I joined the Luxembourg Parkinson’s Study first in 2017 as an intern in neuropsychology and, since February 2018, I am working as a neuropsychologist at the Parkinson’s Research Clinic. During my studies, I was very passionate about neuropsychology and neurology. The possibility to combine working with patients in these areas and doing research was the best choice for me.
In my daily work, I am testing the cognitive status of patients who join the Parkinson’s Research Clinic through memory and concentration tests along with a smell and a fine motricity test. Therefore, most of my research projects focus on the identification of different cognitive patterns and their relation to the progression of the disease. Since the COVID-19 pandemic has not yet ended, we are also investigating its impact on the progression of cognitive and motor symptoms.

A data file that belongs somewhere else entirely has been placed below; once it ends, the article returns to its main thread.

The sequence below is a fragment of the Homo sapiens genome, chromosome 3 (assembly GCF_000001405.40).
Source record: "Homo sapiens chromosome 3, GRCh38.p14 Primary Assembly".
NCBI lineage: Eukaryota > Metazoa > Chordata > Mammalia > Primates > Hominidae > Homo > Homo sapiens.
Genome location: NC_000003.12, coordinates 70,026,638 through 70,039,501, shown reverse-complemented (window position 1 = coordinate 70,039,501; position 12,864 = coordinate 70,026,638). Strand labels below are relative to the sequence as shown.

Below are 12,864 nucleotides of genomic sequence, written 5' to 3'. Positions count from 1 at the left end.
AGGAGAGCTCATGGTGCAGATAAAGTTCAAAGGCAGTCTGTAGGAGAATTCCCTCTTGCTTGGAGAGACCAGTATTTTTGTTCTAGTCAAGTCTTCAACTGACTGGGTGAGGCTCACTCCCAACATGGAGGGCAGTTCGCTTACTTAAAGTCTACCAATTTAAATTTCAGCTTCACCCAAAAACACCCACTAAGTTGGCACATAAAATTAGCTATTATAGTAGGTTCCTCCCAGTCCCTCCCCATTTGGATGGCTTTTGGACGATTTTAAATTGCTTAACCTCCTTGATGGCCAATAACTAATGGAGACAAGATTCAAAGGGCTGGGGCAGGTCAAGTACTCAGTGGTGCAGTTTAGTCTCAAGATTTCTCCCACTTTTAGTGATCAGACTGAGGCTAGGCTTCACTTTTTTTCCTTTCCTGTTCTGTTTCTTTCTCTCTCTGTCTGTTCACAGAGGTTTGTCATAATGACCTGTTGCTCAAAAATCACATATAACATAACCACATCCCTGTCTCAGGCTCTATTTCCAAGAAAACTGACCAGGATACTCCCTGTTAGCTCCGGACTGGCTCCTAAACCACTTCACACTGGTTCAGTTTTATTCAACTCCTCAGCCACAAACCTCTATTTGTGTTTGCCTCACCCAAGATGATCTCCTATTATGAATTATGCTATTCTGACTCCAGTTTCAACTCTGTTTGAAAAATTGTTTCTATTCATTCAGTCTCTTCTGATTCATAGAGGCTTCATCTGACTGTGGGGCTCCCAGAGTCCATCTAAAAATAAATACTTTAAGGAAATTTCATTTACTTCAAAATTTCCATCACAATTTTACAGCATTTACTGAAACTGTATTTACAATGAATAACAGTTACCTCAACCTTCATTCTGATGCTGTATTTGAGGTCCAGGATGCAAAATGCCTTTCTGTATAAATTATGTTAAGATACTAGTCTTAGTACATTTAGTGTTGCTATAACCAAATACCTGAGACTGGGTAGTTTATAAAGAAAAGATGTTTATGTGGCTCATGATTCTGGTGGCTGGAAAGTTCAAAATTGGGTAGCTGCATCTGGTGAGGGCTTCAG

Parkinson’s Disease is mostly known as a movement disorder by the public. Most of the people do not see the “invisible” side of the disease like the non-motor symptoms that also impact the quality of life. One of the missions of research is to make the public aware of these different facets of the disease.
Our research would not be possible without the participation and the overall dedication of the patients. Thank you to all the study participants!